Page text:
Twitter: The next CNN?

10 May

In the aftermath of Osama bin Laden’s death, there was much noise suggesting that Twitter had seen its CNN Moment. While I don’t deny that Twitter is a powerful force of news aggregation and dispersal, I wonder whether those articles were placing just a bit too much emphasis on Twitter as a source of ‘breaking news’.

There is no denying that Twitter had an important role in the world’s awakening to the events on 2nd May. Sohaib Athar or @ReallyVirtual, unknown to him, was tweeting the mission live as it was being carried out: ‘Helicopter hovering above Abbottabad at 1AM (is a rare event)’. Twitter was also the first to ‘speculate’ on bin Laden’s death. Keith Urbahn, Chief of staff for Donald Rumsfeld, tweeted at 10.45pm EDT, ‘So I’m told by a reputable person they have killed Osama bin Laden. Hot damn”. It then took 20 minutes for the media to confirm what many now already suspected, thanks to the Twitverse. So the question is, did Twitter break the news? Are CNN, The BBC and others now at risk of being outdone by Twitter.

In this case, and the many that have come before, Twitter did not break the news. By Urbahn’s own admission he was not a reliable source. His tweet was unconfirmed speculation; It was rumour – not news. 20 minutes later the news channels confirmed his theory and this is news. Twitter is not a form of journalism; journalism is a profession with specific skills and best practice. Twitter is a platform for news to be spread. It would be crazy to say that everyone using Twitter is a journalist. Had Keith been a journalist, from a reputable media outlet and had he confirmed sources and statements, then that is another matter.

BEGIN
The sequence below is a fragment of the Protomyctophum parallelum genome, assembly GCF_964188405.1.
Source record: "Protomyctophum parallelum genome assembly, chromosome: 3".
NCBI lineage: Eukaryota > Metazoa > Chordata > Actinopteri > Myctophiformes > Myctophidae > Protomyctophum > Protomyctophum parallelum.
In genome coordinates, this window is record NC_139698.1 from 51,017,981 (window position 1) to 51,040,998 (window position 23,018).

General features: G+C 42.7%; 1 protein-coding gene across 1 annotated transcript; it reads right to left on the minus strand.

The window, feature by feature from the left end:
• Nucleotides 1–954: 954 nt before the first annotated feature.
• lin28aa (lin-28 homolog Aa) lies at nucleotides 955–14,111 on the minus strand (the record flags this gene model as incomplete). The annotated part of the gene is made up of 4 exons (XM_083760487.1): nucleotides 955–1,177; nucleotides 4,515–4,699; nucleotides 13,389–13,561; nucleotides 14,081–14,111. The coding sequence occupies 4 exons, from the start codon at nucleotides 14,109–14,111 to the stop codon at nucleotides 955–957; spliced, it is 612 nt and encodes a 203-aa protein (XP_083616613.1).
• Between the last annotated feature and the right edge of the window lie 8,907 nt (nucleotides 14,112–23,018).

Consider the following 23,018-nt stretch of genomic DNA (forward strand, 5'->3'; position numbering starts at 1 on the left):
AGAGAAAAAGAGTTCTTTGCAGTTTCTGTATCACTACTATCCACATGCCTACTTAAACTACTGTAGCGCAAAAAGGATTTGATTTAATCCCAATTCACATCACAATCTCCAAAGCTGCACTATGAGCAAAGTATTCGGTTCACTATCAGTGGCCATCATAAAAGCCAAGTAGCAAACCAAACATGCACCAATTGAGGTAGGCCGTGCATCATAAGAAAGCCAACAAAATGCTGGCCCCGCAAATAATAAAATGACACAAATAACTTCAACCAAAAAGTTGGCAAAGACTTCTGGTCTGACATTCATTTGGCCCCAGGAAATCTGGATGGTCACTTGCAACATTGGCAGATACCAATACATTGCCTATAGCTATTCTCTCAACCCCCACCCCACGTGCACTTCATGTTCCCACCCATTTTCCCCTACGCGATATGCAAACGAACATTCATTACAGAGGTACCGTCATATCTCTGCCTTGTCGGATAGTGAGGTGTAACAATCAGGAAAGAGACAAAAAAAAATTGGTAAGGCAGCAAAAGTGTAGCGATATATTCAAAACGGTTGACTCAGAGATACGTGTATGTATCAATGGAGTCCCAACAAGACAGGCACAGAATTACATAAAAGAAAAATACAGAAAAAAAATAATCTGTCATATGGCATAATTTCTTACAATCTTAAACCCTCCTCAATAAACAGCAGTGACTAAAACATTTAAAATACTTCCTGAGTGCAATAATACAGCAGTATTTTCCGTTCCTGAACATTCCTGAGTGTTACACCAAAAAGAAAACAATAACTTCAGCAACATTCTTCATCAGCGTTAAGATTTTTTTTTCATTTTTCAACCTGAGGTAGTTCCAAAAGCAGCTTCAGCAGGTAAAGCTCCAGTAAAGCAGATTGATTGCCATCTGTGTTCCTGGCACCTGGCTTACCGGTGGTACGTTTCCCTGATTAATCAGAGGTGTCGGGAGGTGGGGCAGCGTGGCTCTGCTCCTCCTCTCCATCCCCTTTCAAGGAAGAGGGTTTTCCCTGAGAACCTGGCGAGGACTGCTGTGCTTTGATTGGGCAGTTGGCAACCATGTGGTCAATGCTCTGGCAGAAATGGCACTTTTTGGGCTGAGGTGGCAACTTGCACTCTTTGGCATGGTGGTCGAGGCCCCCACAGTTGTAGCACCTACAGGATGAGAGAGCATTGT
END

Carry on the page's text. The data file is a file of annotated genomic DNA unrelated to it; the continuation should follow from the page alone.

What we can say with certainty is that Twitter and other social media are changing the rules of news for journalists and consumers. The World is shrinking and news spreads like wildfire. At 11pm ET, ahead of Obama’s speech there were 5,106 tweets per second and once the speech was finished 5,008 tweets were being sent per second. According to Geoffrey Fowler, Wall Street Journal, there were 1.3 million people commenting in some way on bin Laden’s death between late Sunday night and Monday morning. These conversations, whether they be on Twitter or Facebook, find themselves onto people’s screens; people dont have to be looking. The information society has created a 24/7 flow of news and while I’ve no idea how many people these tweet’s were reaching, I’d guess it was an absurd amount. What this hammers home: Twitter and other social platforms are incredibly powerful.

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2 Responses to “Twitter: The next CNN?”

  1. Emily O May 10, 2011 at 9:53 pm #

    I suppose Twitter gives everyone a platform and this is why the rules are changing because you no longer need certain training, contacts or employment to get your words out there. Social media must be a source of worry for government organisations and I’m sure it’s only a matter of time before some form of legal action is taken against people publicly saying what they shouldn’t. The trouble is twitter crosses international boundaries so it’s an interesting one. I find out most of my news on twitter first these day and it’s going to be fascinating to see how the role of social media develops.

    • Claire May 11, 2011 at 6:20 am #

      It will certainly be interesting to see what happens with the Super Injunction tweets. I’m not sure they will find the person responsible, but if they do, there’s a good chance an example will be made of him/her, especially as lord falconer and Jeremy hunt on the case.

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